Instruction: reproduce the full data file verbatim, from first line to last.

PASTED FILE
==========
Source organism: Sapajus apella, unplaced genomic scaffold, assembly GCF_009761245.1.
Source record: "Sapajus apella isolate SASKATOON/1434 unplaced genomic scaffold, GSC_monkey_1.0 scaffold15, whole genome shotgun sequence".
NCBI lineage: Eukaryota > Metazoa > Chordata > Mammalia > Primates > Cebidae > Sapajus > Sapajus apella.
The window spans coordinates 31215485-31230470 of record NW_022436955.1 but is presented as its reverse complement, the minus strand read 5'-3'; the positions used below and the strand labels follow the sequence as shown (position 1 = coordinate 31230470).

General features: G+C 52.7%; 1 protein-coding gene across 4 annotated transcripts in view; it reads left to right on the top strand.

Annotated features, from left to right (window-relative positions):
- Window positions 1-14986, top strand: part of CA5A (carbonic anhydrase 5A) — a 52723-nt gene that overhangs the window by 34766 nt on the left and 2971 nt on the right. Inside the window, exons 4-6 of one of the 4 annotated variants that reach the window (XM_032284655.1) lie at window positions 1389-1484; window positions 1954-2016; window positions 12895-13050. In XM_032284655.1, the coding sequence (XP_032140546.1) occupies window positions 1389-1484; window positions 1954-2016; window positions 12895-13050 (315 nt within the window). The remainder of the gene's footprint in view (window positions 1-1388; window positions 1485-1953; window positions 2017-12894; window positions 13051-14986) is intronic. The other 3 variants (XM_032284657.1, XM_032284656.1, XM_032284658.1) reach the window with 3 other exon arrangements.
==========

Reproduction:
Source organism: Sapajus apella, unplaced genomic scaffold, assembly GCF_009761245.1.
Source record: "Sapajus apella isolate SASKATOON/1434 unplaced genomic scaffold, GSC_monkey_1.0 scaffold15, whole genome shotgun sequence".
NCBI lineage: Eukaryota > Metazoa > Chordata > Mammalia > Primates > Cebidae > Sapajus > Sapajus apella.
The window spans coordinates 31215485-31230470 of record NW_022436955.1 but is presented as its reverse complement, the minus strand read 5'-3'; the positions used below and the strand labels follow the sequence as shown (position 1 = coordinate 31230470).

General features: G+C 52.7%; 1 protein-coding gene across 4 annotated transcripts in view; it reads left to right on the top strand.

Annotated features, from left to right (window-relative positions):
- Window positions 1-14986, top strand: part of CA5A (carbonic anhydrase 5A) — a 52723-nt gene that overhangs the window by 34766 nt on the left and 2971 nt on the right. Inside the window, exons 4-6 of one of the 4 annotated variants that reach the window (XM_032284655.1) lie at window positions 1389-1484; window positions 1954-2016; window positions 12895-13050. In XM_032284655.1, the coding sequence (XP_032140546.1) occupies window positions 1389-1484; window positions 1954-2016; window positions 12895-13050 (315 nt within the window). The remainder of the gene's footprint in view (window positions 1-1388; window positions 1485-1953; window positions 2017-12894; window positions 13051-14986) is intronic. The other 3 variants (XM_032284657.1, XM_032284656.1, XM_032284658.1) reach the window with 3 other exon arrangements.